The Barron Inquiry - Draft Terms of Reference for Inquiry - A Fresh Inquest - 2005 Inquest Account - BIRW Report - Witness Account - Ludlow Family Account - Sunday World report May 1976 - Meeting the Police Ombudsman - Ed Moloney Radio Interview - 25th Anniversary - Profile - Questions - Photographs - Press Release - Letter to RUC - Magill article 1999 - Press Coverage - Barron Report Published - Ludlow Family Response to Barron Report - Download the Barron Report from the Oireachtas website (pdf file) - Statement from Justice for the Forgotten - Joint Oireachtas Committee Request for Submissions - Joint statement from Justice for the Forgotten, Relatives for Justice and the Pat Finucane Centre - Download Transcript of Ludlow family meeting with Oireachtas Sub-Committee (Word file) - Publication of the Oireachtas Report - Download the Final Oireachtas Sub-Committee Report on the murder of Seamus Ludlow from the Oireachtas website (pdf file) - Ludlow family press release in response to the Oireachtas Report
The Newry Democrat, 2 April 2006:
A 30-year search for the truth
By Brian Hyland
A Dromintee man whose uncle was murdered 30 years ago today (Tuesday) by Loyalist paramilitaries says his family will continue to fight for justice and the truth.
Seamus Ludlow was abducted and shot dead by masked men near his home in Dundalk on May 2 1976. It was claimed that Gardai were informed by the RUC in 1979 of the four loyalist suspects they believed were involved in the murder but that Gardai failed to take action. No one has ever been charged with the murder.
Thirty years on Mr Ludlow's nephew, Michael Donegan, said his family are still earching for the truth, but to no avail.
"The fact that we're still fighting for justice after 30 years is very difficult to understand," he told the Democrat.
"The Gardai forgot about this man within days of the murder. The family still remember him. I think it's a disgrace that the family still have to fight for truth after all this time. We're as much in the dark now as we have ever been. We're not at all happy."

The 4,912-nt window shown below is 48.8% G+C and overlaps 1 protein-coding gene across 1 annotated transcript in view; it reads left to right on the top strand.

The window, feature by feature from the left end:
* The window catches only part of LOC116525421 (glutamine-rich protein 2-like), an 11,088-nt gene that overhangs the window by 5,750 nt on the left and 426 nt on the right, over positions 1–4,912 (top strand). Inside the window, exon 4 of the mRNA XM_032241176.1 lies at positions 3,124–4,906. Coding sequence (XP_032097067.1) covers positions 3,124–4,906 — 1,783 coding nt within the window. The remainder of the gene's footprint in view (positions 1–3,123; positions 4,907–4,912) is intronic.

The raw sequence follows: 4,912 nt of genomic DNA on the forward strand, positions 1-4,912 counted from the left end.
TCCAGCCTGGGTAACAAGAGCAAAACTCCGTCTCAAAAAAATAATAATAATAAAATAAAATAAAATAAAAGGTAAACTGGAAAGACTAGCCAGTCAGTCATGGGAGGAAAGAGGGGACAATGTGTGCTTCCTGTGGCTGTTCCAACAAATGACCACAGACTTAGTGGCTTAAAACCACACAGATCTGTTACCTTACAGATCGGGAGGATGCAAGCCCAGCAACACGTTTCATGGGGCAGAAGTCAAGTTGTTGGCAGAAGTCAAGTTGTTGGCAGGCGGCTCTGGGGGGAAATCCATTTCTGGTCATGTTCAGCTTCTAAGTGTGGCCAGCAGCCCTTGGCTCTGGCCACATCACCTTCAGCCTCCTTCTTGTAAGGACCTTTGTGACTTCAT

Earlier this year an Oireachtas Justice Sub-Committee began hearings into last year's report by Justice Henry Barron into the killing and recently published its recommendations, which proposed another private enquiry and the re-examining of the murder investigation - but fell well short of the family's demands for a full public enquiry.
"The recent Oireachtas committee, like the Barron Enquiry, raised more questions than it actually answered," he added. "We now have the possibility of the Gardai receiving prior warning of the raid into Dundalk that night. It was an amazing revelation by Judge Barron, something he didn't actually put in his report, that the Gardai had received a letter from the RUC in March 1976 naming a dangerous Loyalist who could have been coming south. It turned out this Loyalist was responsible for the killing. Why did the Gardai not do anything to prevent it?
"We are not finished with this. We will not let it rest and we haven't excluded any possibilities and are currently seeking advice with our lawyers."
Mr Ludlow, a forestry worker, was abducted outside dundalk by masked men and shot dead on May 2, 1976. At the time, Gardai claimed Mr Ludlow had links to the IRA and had been killed because he was an informer, an allegation always denied by his family. But, almost 25 years later, it was revealed that Gardai had been informed by the RUC in 1979 of the four loyalist suspects they believed were involved in the murder, but Gardai had not taken action. This prompted the Irish government to order Justice Barron to conduct a series of investigations into the murder - particularly collusion between loyalists and security forces in the north - which resulted in November's Barron Report and the Oireachtas hearings.
Private masses hsave been organised by the Ludlow family for Seamus's anniversary, which takes place today (May 2).
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